‘Shocking charity direct debit cancellations rates could get worse.’ This recent article posted on Civil Society got me thinking again about how peculiar it is that many charities single-mindedly focus on obtaining direct debit sign ups.
Think-time needed for cash supporters
Relentless focus on direct debits (I refuse to call it ‘Regular Giving’) is all well and good but is not the be all and end all – let’s hear it for people who give cash! Alongside the ‘how can I get more direct debit givers?’ conundrum sits an often-missed opportunity to raise vast sums of money, and develop successful long-term relationships with supporters who just don’t do direct debits. These cash-orientated supporters are ‘committed’ and they do give cash ‘regularly’. We all love direct debits (particularly Finance), and yes they indicate some kind of relationship commitment, but it sometimes feels like good old cash giving gets sadly overlooked…
The cash ask – so many opportunities
Good database fundraising means targeting the right prospects and supporters with the right message at the right time, using the appropriate channel. No longer is it just about direct mail, it’s with-and-not-at, there are the Boomers, there is time-short Gen X, and there is the supposedly face-to-face loving Generation Y… (Although I do suspect that a bunch of those cancelled direct debits are with charities who are discovering the ugly flipside of an aggressive F2F channel coupled with ineffective stewardship.)
But let’s forget about all that exciting channel debate for a minute, and just think about the type of ask. Direct debit asks are HARD, and for many many prospects and supporters, wholly inappropriate. Low engagement cash asks are often the most prolific way to acquire new donors (‘because its easy and only a tenner, silly!’). The cash ask might be need-based, or something more offer-led/’whats-in-it-for-me?’ such as raffle, prize draw or a trading offer. Either way, for many folks a cash ask is a far more viable proposition or giving trigger than something scary like a direct debit. Mobile is the fastest growing way to give cash and its oh-so-easy compared to completing a direct debit… Oh, and cheques are here to stay too, so that little issue no longer means the death of cash giving for older supporters.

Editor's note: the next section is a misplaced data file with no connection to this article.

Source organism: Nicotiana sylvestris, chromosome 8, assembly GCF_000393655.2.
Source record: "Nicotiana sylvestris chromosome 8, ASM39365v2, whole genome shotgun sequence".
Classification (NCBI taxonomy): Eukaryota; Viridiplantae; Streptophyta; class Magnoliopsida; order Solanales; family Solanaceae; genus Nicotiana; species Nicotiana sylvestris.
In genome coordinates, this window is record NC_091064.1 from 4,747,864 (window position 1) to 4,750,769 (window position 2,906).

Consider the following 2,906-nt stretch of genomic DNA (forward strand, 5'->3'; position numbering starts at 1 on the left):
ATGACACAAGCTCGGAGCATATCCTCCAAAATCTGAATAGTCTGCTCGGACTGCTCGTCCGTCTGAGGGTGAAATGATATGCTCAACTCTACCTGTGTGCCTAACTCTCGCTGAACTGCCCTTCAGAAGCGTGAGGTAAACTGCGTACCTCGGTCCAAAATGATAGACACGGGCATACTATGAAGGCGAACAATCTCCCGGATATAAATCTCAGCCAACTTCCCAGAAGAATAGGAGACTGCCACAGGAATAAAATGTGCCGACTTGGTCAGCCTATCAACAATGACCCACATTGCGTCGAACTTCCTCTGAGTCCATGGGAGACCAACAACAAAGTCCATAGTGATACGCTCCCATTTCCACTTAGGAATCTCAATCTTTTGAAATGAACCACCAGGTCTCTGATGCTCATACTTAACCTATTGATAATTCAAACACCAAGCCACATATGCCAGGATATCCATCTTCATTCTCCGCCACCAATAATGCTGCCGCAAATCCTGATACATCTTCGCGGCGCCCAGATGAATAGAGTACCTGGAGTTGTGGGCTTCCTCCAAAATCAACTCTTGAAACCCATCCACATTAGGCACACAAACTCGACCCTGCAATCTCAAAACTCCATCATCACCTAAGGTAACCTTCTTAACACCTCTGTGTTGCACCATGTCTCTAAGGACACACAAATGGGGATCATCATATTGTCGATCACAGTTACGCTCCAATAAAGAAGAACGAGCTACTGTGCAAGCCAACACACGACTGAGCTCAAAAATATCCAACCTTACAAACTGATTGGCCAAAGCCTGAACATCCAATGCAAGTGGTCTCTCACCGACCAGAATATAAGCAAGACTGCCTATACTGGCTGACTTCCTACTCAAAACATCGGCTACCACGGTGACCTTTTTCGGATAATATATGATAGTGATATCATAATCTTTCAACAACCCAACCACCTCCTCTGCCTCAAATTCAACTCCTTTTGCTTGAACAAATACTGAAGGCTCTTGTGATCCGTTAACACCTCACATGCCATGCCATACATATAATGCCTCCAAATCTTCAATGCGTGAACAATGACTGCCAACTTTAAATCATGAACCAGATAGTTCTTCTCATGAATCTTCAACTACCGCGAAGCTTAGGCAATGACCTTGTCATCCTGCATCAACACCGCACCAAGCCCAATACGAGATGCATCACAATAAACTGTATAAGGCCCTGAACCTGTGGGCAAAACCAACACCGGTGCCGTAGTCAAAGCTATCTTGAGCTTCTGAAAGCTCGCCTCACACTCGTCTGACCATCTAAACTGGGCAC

Your best cash supporters are quite literally regular givers
OK, so a low value, one-off cash donation/play/purchase is an easier ask. ‘But it’s just a one-off!’ I hear you all cry. Yes, but completing a direct debit doesn’t promise a sticky relationship, as our friends at Civil Society point out. Some of the most sticky, COMMITTED and REGULAR supporters have only ever, and will only ever, make lots of ‘one off’ cash transactions.
It’s a real shame – and dare I say it a little disrespectful to the cash brigade – that the terms ‘regular giving’ and ‘committed giving’ have become interchangeable terms for ‘direct debit giving’.
And while I’m bashing unhelpful names, the term ‘one-off’ is also not an ideal descriptor for cash – my Gran gave hundreds of ‘one-off’ cash donations before leaving half her bungalow to the cats and dogs…
That funny pyramid thing that some old school fundraisers talk about doesn’t always ring true. At the end of the day it’s about having the right balance of tools – direct debit donors are great, but let’s not forget the cash.